In October, 1943, he was discharged from the Army due to flat feet. But it looks like he went to Europe anyway—just not with the Ghost Army. Evidence points to his serving as an ambulance driver during the battle of Anzio in the first half of 1944, and a trip on a Liberty Ship from Antwerp, Belgium to NYC on June 30, 1945 confirms his presence in Europe through the end of the war.

After the war, Stanley and Florence settled in Torrington, CT and he continued to produce commissioned works for the rest of his life.

He also had a brief foray into theatrical production when he joined Robert Whitehead and Oliver Rea as co-producers of Carson McCullers' The Member of the Wedding, which opened in NYC in January 1950, starring Ethel Waters and Julie Harris. The production ran there for 14 months, won a NY Drama Critics Award, and then went on tour. He had met Whitehead and Rea when they were all driving ambulances in Anzio only five years earlier!

Among the works he is best known for are two bronzes in the New York University Hall of Fame for Great Americans--one of Alexander Graham Bell installed in 1951, and one of scientist Josiah Willard Gibbs installed in 1957. He also created medals for the Hall of Fame series for these two figures and an additional medal of Augustus Saint-Gaudens in 1971. (That's only fitting since both of his NYC teachers studied with Saint-Gaudens.)

In 1963 he created a 6' tall group sculpture entitled "Bob Cousy in Action" commissioned by the Boston Celtics for placement in the National Art Museum of Sport; it was the first work especially commissioned for the Museum.*

He also sculpted Harry Truman and horse breeder and philanthropist W.K. Vanderbilt.

In 1969 he was honored with the Saltus Award for Outstanding Achievement in the Art of the Medal from the American Numismatic Society.

Stanley died on August 11, 1977, in Washington, CT.

*The National Art Museum of Sport was a touring collection in 1963; it became permanently housed in NYC in 1968, and later in New Haven. It eventually moved to Indianapolis. The collection was acquired by the Children's Museum of Indianapolis in 2017, but the Martineau work has since been sold.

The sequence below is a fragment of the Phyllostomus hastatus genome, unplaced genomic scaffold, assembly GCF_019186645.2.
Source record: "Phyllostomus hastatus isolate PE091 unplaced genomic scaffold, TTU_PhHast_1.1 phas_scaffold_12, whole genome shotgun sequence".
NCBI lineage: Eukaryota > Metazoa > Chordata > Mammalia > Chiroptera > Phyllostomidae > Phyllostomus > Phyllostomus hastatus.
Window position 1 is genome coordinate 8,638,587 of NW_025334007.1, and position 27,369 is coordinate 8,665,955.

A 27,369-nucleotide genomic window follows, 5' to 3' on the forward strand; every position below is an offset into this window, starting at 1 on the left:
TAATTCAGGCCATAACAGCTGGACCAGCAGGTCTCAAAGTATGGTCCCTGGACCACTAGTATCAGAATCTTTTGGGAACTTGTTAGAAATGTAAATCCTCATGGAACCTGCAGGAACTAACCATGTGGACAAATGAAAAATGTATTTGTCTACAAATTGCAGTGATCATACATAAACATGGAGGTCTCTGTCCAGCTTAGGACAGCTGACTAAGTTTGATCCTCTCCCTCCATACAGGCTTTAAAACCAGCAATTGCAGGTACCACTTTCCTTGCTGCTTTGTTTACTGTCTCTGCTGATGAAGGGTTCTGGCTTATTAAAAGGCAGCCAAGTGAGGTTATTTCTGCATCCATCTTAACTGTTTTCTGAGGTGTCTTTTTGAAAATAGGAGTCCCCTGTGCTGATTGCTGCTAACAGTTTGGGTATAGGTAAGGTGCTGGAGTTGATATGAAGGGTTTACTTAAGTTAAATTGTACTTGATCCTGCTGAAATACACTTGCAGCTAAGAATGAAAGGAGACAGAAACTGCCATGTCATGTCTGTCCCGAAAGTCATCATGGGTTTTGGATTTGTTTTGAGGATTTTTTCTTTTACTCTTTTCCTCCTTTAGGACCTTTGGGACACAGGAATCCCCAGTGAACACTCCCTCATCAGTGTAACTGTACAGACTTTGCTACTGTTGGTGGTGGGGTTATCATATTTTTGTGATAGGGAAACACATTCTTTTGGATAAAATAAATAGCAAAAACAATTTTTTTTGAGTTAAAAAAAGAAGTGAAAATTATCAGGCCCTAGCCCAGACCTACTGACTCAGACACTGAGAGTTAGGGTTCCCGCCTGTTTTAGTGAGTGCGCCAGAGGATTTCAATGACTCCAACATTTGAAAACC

1934 article in the Billings Gazette (MT) re his sculpture

1934 article in Great Falls Tribune (MT) re his sculpture

1940 article in the Montreal Gazette (Quebec, Canada) with biographical details

1940 Draft Registration

1941 NY Daily News article about his marriage

1941 Declaration of Intention re Citizenship

1942 Enlistment Record

1943 article in Lansing State Journal (MI) re Martineau's sculpture of FDR

1943 NY Daily News article re Stanley's wife's trust fund family

1943 Maryland Federal Naturalization Record

1943 WW2 Hospital Admission Files

1945 shipboard record Antwerp to NYC

1949 article in NY Daily News re Martineau

1951 article in Meriden Record Journal (CT) re his sculpture of Alexander Graham Bell

1963 article in Meriden Record Journal (CT) re his sculpture of Bob Cousy

1963 article by Bud Collins re the Cousy sculpture

1963 photo of Bob Cousy with Martineau's sculpture

1977 Connecticut Death Index

1993 New York Times article about his wife's death

2021 article in the Santa Fe New Mexican about Roy Eichhorn’s presentation at the New Mexico Military Museum in Santa Fe

Please Support Our Ongoing Efforts

The soldiers of The Ghost Army used inflatable tanks, sound effects, and imagination to fool the Germans on the battlefields of Europe. The Ghost Army Legacy Project is ensuring that these men and their accomplishments are never forgotten.

Give via credit card by clicking the yellow “Donate” button.

Or, send a check to:

Ghost Army Legacy Project
1305 S. Michigan Ave. #1104
Chicago, IL 60605

All donations are tax-deductible!